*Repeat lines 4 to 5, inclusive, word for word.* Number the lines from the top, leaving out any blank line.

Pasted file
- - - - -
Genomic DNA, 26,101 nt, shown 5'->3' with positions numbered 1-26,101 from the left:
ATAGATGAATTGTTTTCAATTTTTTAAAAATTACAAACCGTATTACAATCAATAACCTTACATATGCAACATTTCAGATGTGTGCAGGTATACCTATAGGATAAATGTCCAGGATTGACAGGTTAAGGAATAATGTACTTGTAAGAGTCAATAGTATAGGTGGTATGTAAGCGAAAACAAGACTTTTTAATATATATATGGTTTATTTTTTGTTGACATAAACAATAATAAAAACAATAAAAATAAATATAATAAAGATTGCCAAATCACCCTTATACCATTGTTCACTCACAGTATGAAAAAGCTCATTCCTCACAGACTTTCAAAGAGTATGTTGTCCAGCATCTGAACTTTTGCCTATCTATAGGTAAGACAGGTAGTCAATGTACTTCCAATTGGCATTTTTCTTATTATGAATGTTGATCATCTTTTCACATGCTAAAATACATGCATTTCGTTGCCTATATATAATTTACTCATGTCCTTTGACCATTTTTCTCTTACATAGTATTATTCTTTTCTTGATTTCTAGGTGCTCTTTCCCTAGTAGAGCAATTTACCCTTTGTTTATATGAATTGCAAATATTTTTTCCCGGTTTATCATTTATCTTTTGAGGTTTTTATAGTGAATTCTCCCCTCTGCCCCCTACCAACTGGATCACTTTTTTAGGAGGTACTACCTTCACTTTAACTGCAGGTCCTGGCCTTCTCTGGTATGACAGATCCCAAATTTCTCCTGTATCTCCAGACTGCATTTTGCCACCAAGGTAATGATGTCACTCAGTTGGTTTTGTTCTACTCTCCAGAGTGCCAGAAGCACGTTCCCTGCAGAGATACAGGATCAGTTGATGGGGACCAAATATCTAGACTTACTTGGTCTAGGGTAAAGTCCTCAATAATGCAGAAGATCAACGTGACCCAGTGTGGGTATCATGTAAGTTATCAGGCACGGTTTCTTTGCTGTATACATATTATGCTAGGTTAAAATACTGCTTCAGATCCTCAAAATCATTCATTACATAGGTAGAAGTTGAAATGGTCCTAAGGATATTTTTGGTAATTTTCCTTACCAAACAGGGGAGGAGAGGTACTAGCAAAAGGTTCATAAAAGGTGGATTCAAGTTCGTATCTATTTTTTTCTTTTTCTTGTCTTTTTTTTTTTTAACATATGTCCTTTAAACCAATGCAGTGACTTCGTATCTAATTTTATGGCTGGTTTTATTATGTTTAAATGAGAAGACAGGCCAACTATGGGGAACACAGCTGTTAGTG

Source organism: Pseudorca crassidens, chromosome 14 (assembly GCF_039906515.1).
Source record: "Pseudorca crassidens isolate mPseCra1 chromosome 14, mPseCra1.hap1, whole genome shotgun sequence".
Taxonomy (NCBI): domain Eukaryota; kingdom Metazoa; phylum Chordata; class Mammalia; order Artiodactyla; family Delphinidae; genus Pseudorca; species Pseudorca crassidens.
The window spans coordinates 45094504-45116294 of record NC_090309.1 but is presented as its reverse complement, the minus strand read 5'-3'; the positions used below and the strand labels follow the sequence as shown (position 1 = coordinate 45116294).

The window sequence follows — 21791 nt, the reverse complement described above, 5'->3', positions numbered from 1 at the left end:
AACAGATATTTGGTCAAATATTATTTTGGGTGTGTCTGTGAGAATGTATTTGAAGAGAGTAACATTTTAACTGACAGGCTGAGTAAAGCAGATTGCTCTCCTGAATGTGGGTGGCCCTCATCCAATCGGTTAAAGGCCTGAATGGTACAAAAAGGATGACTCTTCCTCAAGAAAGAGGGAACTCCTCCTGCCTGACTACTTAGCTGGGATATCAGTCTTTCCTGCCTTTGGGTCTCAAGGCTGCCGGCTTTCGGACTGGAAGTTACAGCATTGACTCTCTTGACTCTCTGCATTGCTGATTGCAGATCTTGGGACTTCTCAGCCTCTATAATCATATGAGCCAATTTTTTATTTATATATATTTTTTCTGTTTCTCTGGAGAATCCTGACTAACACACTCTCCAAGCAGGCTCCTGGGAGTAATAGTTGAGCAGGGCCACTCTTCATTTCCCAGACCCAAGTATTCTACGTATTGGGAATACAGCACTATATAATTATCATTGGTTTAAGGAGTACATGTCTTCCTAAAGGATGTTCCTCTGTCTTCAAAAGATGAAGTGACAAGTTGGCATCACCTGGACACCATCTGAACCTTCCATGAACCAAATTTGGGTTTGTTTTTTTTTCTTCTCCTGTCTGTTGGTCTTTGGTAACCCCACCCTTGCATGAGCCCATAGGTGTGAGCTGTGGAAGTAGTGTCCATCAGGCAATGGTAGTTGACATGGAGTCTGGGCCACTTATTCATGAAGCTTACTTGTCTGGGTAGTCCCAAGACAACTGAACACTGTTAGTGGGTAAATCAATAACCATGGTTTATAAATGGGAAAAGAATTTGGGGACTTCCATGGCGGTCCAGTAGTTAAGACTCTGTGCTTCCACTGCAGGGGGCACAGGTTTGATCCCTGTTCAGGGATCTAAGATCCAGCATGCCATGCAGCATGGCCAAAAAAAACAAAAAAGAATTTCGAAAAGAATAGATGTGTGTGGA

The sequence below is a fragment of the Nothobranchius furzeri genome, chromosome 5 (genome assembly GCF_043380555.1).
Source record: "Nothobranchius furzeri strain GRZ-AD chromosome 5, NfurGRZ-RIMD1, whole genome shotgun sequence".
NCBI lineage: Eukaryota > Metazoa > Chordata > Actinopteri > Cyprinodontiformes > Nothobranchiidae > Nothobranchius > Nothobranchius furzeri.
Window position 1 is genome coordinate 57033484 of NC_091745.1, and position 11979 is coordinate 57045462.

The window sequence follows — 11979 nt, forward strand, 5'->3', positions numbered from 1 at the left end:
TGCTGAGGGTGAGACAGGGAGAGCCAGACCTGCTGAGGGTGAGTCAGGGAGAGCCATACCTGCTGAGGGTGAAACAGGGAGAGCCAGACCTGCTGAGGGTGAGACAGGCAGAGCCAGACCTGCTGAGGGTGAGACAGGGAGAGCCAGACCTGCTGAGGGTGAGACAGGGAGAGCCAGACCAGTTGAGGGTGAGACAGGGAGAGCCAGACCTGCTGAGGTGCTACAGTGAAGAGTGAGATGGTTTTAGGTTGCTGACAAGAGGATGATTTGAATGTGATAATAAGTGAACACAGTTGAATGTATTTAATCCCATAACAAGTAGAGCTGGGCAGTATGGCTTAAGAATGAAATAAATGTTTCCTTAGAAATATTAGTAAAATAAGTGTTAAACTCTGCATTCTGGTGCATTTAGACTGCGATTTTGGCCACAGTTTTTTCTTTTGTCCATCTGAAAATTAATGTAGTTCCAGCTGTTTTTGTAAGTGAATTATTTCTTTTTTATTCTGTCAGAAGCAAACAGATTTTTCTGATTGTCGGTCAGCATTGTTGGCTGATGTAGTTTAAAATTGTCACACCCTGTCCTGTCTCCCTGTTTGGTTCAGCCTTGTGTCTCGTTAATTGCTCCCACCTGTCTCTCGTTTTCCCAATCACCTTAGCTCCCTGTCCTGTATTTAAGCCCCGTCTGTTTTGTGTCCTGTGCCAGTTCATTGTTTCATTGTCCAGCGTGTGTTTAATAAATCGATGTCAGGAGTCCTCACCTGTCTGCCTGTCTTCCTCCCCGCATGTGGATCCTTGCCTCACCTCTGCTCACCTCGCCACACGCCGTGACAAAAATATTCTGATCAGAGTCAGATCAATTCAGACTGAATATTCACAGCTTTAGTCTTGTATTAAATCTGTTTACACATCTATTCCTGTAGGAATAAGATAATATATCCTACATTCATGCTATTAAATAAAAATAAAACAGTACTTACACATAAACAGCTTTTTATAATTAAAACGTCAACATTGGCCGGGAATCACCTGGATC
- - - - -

Source record: "Pseudorca crassidens isolate mPseCra1 chromosome 14, mPseCra1.hap1, whole genome shotgun sequence".
Taxonomy (NCBI): domain Eukaryota; kingdom Metazoa; phylum Chordata; class Mammalia; order Artiodactyla; family Delphinidae; genus Pseudorca; species Pseudorca crassidens.